Romanians not only consume, they also collect: the electronics they buy never leave the house again and the cars... well, that's another story. Let's just say Romanians keep buying cars, but no one rushes to take it to the scrap yard and buy another. It may be one of the reasons why all parking lots in Bucharest are taken, day and night. Still, with all the cars they have, Romanians not only find the time to drink a lot of beer, but also remain the people that spends the most time in the office in all Europe. Explain that!
"Romania - the country where electronic waste is kept as gewgaws", is the headline in Gandul. After 16 months of "green tax" imposed on electronics and electric households, Romania is far from collecting the 80,000 tons of waste it promised. In fact, it collected in 16 months the amount that should have been collected in one month. In 2007, the record was 2,000 tons in 8 months, Gandul found out. Meanwhile, the green tax supposed to finance the collecting added up to a total of some 80 million RON (1 euro = 3.6 RON).
One possible explanation is that Romanians may have been too busy to take their trash out: during the first six months of the year, the beer and cigarettes consumption reached 1.1 billion Euros. The next best selling products are chocolate tablets, coffee and non-carbonated drinks, same Gandul reads, quoting a study conducted by Nielsen.
Cars are another hobby of Romanians, who would buy almost anything. Some contradictory news come from Cotidianul and Evenimentul Zilei. The first newspaper, Cotidianul, found that luxury berlins are the average cars Romanians buy, when it comes to paying installments. Out of 144,988 imported cars, 40,548 were bought on the leasing market, the most wanted cars being those around 26,000 Euros. Thus, the leasing market grew 35% during the first quarter, compared to Q1 2007, up to 2.94 billion Euros.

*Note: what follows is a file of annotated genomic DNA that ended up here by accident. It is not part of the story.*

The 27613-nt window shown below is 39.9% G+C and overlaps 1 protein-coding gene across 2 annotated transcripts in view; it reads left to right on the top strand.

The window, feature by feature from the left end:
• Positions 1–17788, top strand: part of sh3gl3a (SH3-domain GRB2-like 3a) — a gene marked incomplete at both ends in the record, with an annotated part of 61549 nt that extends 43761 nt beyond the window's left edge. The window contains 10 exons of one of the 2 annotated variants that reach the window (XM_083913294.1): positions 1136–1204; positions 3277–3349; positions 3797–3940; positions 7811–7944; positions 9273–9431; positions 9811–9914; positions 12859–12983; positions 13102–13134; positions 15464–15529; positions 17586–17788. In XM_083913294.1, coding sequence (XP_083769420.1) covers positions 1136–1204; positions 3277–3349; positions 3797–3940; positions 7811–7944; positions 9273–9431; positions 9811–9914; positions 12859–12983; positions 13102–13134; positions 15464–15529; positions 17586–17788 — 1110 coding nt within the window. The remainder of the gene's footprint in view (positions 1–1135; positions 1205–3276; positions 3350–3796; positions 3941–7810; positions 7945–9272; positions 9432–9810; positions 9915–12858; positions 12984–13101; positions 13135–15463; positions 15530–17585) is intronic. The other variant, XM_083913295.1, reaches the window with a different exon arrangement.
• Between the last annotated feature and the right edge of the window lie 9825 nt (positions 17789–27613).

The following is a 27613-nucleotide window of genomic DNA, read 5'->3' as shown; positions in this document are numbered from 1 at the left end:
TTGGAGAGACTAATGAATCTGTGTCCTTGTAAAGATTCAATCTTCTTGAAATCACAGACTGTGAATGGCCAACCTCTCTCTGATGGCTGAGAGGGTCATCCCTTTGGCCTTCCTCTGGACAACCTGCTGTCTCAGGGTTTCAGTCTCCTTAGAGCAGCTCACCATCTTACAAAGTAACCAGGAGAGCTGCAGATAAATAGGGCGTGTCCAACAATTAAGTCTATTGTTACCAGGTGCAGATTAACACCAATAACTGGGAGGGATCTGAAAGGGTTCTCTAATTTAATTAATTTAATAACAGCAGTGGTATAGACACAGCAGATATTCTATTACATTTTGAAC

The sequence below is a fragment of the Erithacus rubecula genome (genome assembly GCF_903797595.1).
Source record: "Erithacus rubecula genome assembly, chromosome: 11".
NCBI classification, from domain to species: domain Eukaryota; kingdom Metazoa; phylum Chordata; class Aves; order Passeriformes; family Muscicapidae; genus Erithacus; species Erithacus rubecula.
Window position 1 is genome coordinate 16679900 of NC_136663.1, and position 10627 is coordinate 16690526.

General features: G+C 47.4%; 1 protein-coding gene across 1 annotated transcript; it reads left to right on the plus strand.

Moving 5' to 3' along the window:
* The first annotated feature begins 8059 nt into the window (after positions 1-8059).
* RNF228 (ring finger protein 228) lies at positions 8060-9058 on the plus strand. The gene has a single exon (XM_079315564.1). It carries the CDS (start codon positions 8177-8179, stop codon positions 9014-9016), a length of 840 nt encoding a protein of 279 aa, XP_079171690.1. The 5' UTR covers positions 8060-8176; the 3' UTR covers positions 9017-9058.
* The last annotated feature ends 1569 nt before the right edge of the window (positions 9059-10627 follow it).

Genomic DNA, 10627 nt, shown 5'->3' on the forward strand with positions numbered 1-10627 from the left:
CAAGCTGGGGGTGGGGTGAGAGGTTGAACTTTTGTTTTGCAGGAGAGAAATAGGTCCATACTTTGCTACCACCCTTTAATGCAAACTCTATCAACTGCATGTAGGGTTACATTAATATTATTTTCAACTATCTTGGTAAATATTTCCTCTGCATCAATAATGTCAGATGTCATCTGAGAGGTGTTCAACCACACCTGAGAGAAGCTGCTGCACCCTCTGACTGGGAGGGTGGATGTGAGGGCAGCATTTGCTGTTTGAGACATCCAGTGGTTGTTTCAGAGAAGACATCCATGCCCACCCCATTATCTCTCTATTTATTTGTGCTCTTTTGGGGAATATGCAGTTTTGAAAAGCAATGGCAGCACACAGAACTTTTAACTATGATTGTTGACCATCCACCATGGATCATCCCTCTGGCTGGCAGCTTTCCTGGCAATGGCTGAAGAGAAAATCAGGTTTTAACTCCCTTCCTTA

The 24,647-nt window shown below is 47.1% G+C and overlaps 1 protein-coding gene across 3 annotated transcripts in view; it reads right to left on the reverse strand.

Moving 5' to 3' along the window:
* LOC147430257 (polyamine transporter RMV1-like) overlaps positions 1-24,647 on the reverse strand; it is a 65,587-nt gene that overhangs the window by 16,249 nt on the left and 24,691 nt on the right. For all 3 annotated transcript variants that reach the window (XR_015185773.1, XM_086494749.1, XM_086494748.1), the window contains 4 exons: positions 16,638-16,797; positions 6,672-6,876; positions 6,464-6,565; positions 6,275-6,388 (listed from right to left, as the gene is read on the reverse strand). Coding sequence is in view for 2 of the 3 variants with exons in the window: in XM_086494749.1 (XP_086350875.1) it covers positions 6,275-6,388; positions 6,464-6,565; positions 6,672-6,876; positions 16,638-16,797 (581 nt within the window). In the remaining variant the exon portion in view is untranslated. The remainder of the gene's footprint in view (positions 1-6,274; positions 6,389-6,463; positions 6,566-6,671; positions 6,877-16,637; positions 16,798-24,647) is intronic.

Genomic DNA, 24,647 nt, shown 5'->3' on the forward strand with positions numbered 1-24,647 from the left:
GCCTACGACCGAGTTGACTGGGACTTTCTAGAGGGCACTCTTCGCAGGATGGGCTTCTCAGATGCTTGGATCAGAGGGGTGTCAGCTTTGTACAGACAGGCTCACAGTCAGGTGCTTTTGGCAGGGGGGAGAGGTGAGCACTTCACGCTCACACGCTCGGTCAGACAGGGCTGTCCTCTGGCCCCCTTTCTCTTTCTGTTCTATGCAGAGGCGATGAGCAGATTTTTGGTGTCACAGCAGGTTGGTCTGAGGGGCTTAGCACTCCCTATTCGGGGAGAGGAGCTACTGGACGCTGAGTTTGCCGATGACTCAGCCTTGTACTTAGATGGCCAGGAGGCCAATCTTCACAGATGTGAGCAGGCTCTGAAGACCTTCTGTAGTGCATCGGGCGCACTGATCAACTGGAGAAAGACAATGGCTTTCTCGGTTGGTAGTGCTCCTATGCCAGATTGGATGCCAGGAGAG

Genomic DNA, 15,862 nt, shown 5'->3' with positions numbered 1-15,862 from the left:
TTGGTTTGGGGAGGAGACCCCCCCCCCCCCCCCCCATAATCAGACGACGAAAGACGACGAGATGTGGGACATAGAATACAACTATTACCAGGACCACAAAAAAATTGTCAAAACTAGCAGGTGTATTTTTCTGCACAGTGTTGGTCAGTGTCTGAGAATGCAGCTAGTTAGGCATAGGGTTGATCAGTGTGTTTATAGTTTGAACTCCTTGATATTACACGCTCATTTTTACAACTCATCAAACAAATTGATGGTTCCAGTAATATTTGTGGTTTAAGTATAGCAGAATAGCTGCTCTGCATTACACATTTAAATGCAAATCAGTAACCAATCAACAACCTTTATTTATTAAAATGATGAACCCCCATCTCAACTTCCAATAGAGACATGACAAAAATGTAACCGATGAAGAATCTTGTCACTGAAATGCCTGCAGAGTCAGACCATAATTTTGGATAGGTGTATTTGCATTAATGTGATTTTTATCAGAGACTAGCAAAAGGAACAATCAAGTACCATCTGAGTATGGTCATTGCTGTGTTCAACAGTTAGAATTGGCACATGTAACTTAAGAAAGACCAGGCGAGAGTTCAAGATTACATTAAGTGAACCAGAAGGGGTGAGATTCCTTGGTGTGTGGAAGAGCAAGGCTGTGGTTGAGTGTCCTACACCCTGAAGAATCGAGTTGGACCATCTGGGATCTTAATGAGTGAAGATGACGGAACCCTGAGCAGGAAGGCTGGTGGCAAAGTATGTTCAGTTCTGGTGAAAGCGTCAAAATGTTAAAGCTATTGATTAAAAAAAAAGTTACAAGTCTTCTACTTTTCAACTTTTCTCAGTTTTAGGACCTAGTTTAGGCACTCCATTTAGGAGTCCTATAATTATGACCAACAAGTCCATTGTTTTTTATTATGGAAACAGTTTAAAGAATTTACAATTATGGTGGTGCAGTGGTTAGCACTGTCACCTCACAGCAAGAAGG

On the other hand, the import of second-hand cars reached an all-times high in August, the number of units surpassing for the first time the number of new cars sold. Over 44,000 second-hand cars imported mainly from EU states were registered in August only, 11,000 more than the previous month, Evenimentul Zilei reads.
At the same time, Romanians stay at work more than any other European: 41 hours and 42 minutes per week, as average, two hours more than the EU average and 4 hours more than the French, a study by the European Industrial Relations Observatory reveals, according to Evenimentul Zilei. And that's where no one understands when do Romanians still have the time to drink all that beer, smoke that much (in most offices, smoking is banned) and drive around their new and old cars (since the streets are jammed with traffic all day and most of the night).
In politics, just because it's all so Romanian, it may be worth mentioning that the scandal with the Democrat - Liberals - who made a political deal with the far-right Greater Romania - continues just as contradictory as the news above. In the same newspaper, Cotidianul, there are two articles that say it all. The first is about the TV intervention of the Democrat-Liberal vice president, Cezar Preda, who apologized to Romania president Traian Basescu (former president of the party) for destroying the image of the party through that move.
In the second article, sources in the party tell the journalists at Cotidianul that the deal with the Greater Romania party was decided in a closed session president Basescu had with the party leaders. Just another day in Romania.